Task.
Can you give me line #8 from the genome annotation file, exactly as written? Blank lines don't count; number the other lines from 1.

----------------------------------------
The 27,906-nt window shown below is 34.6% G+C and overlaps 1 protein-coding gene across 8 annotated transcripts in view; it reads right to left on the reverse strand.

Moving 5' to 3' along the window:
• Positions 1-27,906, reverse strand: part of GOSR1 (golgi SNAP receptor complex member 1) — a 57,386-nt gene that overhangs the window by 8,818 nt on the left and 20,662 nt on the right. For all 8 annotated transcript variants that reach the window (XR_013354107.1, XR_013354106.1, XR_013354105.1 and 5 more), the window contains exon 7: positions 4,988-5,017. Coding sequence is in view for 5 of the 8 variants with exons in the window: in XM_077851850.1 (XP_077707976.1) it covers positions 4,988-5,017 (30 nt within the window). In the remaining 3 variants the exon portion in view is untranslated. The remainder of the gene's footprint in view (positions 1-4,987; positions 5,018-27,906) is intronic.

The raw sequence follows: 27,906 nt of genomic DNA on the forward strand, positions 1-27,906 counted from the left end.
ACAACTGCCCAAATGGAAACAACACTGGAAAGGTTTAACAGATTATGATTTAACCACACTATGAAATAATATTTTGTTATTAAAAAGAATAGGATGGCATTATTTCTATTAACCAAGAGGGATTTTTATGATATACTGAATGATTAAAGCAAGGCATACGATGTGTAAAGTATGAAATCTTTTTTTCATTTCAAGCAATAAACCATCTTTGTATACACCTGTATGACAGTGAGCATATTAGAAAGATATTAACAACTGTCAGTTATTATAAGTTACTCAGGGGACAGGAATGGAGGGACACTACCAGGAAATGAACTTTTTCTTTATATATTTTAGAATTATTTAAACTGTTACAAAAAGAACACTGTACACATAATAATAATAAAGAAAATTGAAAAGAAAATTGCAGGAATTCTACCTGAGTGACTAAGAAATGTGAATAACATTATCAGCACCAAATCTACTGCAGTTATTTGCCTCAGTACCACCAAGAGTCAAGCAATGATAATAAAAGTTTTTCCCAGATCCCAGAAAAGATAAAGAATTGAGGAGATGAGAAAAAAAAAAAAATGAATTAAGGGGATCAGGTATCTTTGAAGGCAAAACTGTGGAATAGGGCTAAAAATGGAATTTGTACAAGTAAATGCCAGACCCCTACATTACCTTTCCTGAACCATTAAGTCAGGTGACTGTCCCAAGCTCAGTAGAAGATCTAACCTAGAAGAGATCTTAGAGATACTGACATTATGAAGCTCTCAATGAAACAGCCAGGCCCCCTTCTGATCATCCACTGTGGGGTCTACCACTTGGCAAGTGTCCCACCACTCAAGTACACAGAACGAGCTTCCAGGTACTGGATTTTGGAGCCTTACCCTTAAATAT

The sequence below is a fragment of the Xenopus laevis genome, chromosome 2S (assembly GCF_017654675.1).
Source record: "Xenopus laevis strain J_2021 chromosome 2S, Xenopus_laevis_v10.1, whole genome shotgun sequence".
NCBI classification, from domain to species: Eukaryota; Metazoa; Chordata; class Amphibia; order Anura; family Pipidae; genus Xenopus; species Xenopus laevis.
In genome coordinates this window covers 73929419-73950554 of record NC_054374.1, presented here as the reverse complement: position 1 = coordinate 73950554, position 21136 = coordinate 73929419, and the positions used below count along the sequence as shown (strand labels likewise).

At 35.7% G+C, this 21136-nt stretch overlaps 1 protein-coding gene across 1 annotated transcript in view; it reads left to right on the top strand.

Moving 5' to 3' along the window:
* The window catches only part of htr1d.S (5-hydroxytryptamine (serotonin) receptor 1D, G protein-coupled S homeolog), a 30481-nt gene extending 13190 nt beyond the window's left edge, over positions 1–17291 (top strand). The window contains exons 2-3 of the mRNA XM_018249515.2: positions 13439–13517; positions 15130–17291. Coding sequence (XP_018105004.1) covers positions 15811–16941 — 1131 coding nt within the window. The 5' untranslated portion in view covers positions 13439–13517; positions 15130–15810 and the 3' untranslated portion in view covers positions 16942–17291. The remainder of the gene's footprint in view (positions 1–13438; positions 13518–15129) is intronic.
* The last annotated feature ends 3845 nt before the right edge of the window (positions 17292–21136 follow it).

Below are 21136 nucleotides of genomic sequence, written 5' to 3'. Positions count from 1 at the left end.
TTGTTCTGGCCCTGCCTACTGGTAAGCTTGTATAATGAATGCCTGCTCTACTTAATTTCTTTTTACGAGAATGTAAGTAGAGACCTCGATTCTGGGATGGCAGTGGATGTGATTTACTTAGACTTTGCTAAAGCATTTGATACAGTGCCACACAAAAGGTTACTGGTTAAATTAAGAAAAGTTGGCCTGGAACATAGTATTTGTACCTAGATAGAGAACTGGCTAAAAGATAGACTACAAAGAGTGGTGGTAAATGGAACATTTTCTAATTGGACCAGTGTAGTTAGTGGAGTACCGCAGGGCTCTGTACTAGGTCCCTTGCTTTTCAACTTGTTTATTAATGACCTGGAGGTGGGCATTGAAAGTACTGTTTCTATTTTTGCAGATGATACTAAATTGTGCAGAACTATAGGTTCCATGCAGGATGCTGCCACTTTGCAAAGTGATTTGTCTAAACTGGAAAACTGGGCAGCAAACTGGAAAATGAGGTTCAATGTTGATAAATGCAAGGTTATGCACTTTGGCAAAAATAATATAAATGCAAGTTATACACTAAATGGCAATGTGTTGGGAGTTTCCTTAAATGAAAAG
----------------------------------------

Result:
NCBI classification, from domain to species: Eukaryota; Metazoa; Chordata; class Amphibia; order Anura; family Pipidae; genus Xenopus; species Xenopus laevis.